What's this tree?

ZoeCat17April 21, 2012

Hello -

I'm wondering if anyone can help identify this tree - I just noticed today that it's in flower, and despite what the real estate agent said a year ago, it doesn't look like a cherry tree. The flowers are on 4-6 inch spikes. It is lovely though and has pretty bark: From 2012-04-21 From 2012-04-21 From 2012-04-21


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From the photo, it appears to me to be a young specimen of wild black cherry, Prunus serotina. Leaves look too pointed to be a chokecherry (P. virginiana) and the plant, from what I can tell by the picture, would be probably too large for a typical chokecherry, although some can get quite tree-like.

    Bookmark   April 21, 2012 at 10:30AM
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Hello from the "Land of Pleasant Living". You do indeed have Prunus serotina or Black Cherry. Crush the stems, it should smell like almonds. The fruits are small and good for wildlife but not humans. Wilted foliage is poisonous to cattle. I am in NE Maryland and in my area they seldom make nice trees because of the disease Black Knot.

    Bookmark   April 21, 2012 at 10:36AM
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Thanks! So the real estate agent wasn't completely wrong, but when she said "and the cherry tree bears fruit" after I mentioned that I like to bake, she wasn't exactly right either.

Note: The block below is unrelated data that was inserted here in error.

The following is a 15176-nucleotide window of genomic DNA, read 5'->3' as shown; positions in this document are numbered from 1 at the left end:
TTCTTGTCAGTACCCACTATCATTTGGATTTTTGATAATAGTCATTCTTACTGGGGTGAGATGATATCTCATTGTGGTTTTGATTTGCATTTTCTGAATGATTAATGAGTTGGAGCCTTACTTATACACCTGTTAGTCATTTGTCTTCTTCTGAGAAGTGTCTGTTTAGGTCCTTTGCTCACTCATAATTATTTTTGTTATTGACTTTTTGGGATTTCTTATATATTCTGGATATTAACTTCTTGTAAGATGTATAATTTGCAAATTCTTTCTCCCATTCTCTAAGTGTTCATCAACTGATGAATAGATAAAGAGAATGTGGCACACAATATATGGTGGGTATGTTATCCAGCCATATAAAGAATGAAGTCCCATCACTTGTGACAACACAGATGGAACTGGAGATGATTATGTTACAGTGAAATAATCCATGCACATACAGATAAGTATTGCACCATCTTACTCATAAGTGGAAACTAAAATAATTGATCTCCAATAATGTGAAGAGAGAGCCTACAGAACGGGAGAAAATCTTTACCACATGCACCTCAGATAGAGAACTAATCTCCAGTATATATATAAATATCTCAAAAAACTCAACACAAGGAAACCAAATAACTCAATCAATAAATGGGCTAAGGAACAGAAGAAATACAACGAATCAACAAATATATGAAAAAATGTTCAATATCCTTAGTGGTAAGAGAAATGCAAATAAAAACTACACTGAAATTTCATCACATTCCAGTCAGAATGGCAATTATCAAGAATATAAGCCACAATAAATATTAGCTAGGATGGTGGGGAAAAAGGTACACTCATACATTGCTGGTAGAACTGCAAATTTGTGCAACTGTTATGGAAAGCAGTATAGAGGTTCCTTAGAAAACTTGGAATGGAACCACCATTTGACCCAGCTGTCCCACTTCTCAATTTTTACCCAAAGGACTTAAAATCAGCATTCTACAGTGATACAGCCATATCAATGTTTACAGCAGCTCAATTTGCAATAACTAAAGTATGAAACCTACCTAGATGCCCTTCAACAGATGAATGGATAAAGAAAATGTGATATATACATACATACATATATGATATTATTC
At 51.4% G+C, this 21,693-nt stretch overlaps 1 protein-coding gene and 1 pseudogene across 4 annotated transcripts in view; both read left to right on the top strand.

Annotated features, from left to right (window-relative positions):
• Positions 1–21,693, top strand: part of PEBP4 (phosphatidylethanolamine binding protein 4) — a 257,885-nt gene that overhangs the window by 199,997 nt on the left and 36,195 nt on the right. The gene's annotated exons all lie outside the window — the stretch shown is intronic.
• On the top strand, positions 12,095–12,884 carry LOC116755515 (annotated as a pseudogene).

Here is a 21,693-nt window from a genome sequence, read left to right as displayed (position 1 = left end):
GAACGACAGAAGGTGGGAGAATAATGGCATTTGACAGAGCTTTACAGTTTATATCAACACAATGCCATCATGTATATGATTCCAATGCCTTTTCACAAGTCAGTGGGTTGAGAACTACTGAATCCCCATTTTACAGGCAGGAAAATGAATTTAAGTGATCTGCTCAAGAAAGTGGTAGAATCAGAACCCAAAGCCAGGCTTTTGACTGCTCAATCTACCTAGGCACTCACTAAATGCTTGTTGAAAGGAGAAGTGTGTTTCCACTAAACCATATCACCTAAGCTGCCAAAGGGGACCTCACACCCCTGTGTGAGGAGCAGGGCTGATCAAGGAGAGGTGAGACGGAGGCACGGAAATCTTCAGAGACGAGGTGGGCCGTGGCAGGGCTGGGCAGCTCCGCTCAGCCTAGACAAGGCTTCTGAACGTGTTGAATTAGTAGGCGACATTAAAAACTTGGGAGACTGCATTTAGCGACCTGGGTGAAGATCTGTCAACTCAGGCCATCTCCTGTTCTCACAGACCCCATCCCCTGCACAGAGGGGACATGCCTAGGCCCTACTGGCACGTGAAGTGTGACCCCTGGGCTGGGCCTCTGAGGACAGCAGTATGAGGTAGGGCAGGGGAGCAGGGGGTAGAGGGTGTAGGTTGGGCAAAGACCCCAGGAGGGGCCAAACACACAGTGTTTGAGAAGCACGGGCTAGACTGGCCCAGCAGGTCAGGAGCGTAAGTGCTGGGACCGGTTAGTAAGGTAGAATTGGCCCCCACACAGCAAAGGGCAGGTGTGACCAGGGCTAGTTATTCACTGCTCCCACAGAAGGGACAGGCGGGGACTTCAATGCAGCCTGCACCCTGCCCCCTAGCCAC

The tree is covered with flowers, so hopefully the berries will keep the birds distracted and away from my tomatoes.

    Bookmark   April 21, 2012 at 12:30PM
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Also, should you somehow be able to get it to grow to stature, a very highly-prized wood will be contained within the confines of its bark. Actually, and I'm not really sure if this still is true, but there is apparently only one region of the country (US) where Prunus serotina grows well enough and abundantly enough to be logged commercially, somewhere in PA.

I've got a few on my land, but they're not going to win any prizes.


    Bookmark   April 21, 2012 at 1:01PM
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I have gobs of them wild here in S.E. Ohio on my property. Large ones are an awesome sight in bloom. The beautiful bark is defining both young and on mature trees. Great wildlife food.

    Bookmark   April 21, 2012 at 4:52PM
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When I was in school, the Forestry teacher had us doing tree id and related classes in a nearby woods. There was a black cherry in there so huge that nobody ever got the id right on it. The bark down where you could see it had lost all the tell-tale attributes one would use to come up with the correct id. A truly huge black cherry tree.

In addition to the tree itself, I like the type of woods where bl. cherrys are found. Rich, moist soils, lots of sugar maple, beech, hemlock, yellow birch. Good stuff.


    Bookmark   April 21, 2012 at 6:13PM
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Yep..........very mature bark is exfoliating and flaky and quite gorgeous but very unlike the typical striated bark of many younger cherry. There was an amazing specimen at Dawes Arboretum not far from the visitor center when one enters the grounds. I knew prunus serotina, but the racimess on this one stood out like it was on steroids and we hit that visit at peak bloom. I had to ask what it was and was astounded when they told me.

    Bookmark   April 22, 2012 at 3:50PM
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